Say what? During the election campaign against Democrat rival Hillary Clinton, Trump had ferociously labelled her “Crooked Hillary” owing to Wall Street sleazy connections. Trump had also vowed to launch criminal investigations against Clinton and he encouraged his supporters at rallies to chant, “Lock her up! Lock her up!”

    Another one of Trump’s rallying calls was a promise to “drain the swamp” in Washington of big business interests, lobbyists and political place men. But so far he has stuffed his incoming cabinet with nominees who are billionaire personifications of the Washington swamp, appointing Wall Street financiers to positions overseeing government finance and the economy.

    On a lighter note, but equally enlightening, was Trump’s twitter rage at Hollywood actress Meryl Streep. After blasting Trump at the Golden Globes awards ceremony earlier this month, he hit back by describing the screen star as “over-rated”. Though only a couple of years ago, Trump named Meryl Streep as one his favorite artists.

    Getting back to a more serious vein, last week Donald Trump gave a wide-ranging interview to British and German media in which he pilloried Russia for its military intervention in Syria and blamed Moscow for unleashing a “humanitarian crisis”.

    That marked quite a change from Trump’s earlier stated views on Russia’s actions in Syria, when he praised them for wiping out Daesh (also known as ISIS/ISIL/IS) and other terror groups.

    In his weekend fawning over the CIA, Trump was following on from the pathetic prostrations of his cabinet picks during Congressional confirmation hearings over the past two weeks. Nominee after nominee, including his pick for defense secretary General James “Mad Dog” Mattis, and his chosen new director for the CIA, Mike Pompeo, have cravenly adopted the establishment line that Russia represents a dire threat to US national security.

    All this, and more besides, raises the question: can Trump be trusted?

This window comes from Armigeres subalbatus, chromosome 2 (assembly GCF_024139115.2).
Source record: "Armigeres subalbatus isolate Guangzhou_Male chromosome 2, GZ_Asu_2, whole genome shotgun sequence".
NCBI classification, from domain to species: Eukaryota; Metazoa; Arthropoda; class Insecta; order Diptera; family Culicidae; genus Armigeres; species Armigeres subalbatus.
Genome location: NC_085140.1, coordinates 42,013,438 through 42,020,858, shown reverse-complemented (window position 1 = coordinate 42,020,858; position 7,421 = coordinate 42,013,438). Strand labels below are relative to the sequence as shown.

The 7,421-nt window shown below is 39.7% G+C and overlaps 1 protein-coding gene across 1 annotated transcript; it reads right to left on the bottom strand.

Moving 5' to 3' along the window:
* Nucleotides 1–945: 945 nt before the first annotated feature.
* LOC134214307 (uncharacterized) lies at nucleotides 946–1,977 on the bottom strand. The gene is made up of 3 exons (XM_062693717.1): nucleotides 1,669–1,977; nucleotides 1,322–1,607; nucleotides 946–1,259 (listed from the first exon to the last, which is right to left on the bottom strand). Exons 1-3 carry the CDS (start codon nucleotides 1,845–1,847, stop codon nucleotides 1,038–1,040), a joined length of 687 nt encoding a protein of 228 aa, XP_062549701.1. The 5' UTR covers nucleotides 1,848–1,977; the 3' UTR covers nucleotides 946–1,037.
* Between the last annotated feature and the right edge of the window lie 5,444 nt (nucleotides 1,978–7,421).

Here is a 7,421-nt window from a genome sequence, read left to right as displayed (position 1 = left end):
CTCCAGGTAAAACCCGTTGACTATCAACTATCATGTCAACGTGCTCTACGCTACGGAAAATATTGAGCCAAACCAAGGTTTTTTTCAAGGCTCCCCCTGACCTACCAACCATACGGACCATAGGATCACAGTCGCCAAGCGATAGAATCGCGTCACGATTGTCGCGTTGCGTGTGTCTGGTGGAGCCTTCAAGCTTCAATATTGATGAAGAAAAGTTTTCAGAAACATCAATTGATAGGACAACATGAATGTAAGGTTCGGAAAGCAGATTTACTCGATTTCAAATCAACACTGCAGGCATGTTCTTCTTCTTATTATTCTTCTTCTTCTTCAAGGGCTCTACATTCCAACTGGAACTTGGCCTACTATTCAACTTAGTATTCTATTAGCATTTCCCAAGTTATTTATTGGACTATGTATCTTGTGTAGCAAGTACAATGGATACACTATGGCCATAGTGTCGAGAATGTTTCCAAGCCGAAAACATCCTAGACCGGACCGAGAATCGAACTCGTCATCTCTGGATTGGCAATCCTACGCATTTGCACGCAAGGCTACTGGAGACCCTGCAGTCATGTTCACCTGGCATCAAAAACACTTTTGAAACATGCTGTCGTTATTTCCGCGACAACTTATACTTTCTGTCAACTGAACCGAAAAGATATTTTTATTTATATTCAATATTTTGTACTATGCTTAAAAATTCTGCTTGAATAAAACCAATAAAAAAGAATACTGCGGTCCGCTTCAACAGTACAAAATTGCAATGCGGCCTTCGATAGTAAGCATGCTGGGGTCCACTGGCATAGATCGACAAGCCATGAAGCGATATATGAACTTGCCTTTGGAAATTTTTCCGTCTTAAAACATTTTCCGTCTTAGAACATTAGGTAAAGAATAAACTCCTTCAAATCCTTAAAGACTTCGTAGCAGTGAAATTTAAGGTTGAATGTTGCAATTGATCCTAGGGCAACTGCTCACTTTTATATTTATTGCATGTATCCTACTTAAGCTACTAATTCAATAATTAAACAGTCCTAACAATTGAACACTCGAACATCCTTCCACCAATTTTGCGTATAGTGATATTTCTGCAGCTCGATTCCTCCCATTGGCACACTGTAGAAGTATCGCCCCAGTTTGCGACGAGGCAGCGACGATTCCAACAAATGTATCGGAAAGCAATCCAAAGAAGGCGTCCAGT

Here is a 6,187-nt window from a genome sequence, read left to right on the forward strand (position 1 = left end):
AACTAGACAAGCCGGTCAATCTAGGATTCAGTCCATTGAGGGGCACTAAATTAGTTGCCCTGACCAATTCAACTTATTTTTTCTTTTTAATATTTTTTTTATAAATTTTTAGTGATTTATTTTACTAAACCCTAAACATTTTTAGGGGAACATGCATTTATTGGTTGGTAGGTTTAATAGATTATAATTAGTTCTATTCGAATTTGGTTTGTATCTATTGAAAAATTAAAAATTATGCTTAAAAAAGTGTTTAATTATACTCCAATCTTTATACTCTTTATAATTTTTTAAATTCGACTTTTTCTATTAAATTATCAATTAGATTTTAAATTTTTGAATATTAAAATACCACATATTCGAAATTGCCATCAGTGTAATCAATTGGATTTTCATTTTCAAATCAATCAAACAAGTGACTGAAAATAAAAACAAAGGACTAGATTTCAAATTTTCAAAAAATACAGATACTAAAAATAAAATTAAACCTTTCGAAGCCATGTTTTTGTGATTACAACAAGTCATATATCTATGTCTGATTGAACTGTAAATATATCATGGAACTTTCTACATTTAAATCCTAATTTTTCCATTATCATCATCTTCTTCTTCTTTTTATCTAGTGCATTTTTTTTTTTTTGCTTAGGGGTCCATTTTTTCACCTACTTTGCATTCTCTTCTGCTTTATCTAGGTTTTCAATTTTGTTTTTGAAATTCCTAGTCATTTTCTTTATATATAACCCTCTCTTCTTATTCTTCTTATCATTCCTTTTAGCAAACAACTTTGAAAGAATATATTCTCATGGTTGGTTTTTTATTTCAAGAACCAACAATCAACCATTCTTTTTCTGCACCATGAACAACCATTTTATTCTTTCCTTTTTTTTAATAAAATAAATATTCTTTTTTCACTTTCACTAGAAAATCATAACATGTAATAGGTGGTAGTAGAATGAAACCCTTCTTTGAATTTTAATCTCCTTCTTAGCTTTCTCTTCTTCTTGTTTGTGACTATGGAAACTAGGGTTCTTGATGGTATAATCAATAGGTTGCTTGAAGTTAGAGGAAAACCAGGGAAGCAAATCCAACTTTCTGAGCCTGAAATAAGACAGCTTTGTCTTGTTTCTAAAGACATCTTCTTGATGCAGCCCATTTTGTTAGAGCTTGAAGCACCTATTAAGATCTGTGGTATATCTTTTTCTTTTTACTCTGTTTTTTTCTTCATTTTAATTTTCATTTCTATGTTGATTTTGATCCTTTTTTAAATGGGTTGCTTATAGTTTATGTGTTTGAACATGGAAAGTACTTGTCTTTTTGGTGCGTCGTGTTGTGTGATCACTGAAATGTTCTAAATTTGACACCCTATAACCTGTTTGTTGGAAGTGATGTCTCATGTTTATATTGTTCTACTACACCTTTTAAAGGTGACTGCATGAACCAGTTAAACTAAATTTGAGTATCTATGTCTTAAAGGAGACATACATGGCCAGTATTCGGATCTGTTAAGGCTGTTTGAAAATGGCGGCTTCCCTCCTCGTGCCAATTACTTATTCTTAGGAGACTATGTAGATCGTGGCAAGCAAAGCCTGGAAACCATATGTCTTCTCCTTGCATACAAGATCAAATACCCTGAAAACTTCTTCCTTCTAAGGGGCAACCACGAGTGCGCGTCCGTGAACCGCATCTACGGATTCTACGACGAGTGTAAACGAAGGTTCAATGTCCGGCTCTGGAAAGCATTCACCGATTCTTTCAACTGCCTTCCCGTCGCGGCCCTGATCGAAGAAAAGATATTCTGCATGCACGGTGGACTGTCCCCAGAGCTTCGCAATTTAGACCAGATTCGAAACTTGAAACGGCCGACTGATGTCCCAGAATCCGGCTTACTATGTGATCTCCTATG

When Trump says the US-led NATO military alliance is “obsolete”, what does that really mean? That the 28-nation war machine should be decommissioned? Or rather, does “obsolete” in Trump’s inscrutable thinking mean that the war machine needs to be revamped and reinvigorated?

    There seems little doubt that the election of Trump was to be preferred over Hillary Clinton. Her open hostility towards Russia and willingness for military confrontation would have been disastrous.

    By contrast, Trump’s stated willingness to engage positively with Russia is a welcome departure from the belligerent policy extant in Washington.

    Nevertheless, there are more than a few signs that Trump is just a maverick big-mouth who says things with gusto only to flatly contradict himself later.

    Perhaps Trump does personally want to restore relations with Russia. Perhaps he will go ahead and meet Vladimir Putin in person soon.

    So far, Moscow has cautiously welcomed Trump’s presidency. But Russian leaders know that the systematic causes of US belligerence run much deeper than one man can possibly contest.

    Moreover, given Trump’s erratic thinking there are grounds for suspicion that the deeper system of US power – the Deep State – will be able to manipulate him into adopting its agenda. With regard to Russia and other perceived global rivals that agenda is one of hostility and conflict – not partnership. That’s how US capitalist power operates.

    In which case, Russia is prudent to be wary of the Trump administration. Hope for the best, but expect a Trump U-turn at any time.

    The views expressed in this article are solely those of the author and do not necessarily reflect the official position of Sputnik.

    The views and opinions expressed in the article do not necessarily reflect those of Sputnik.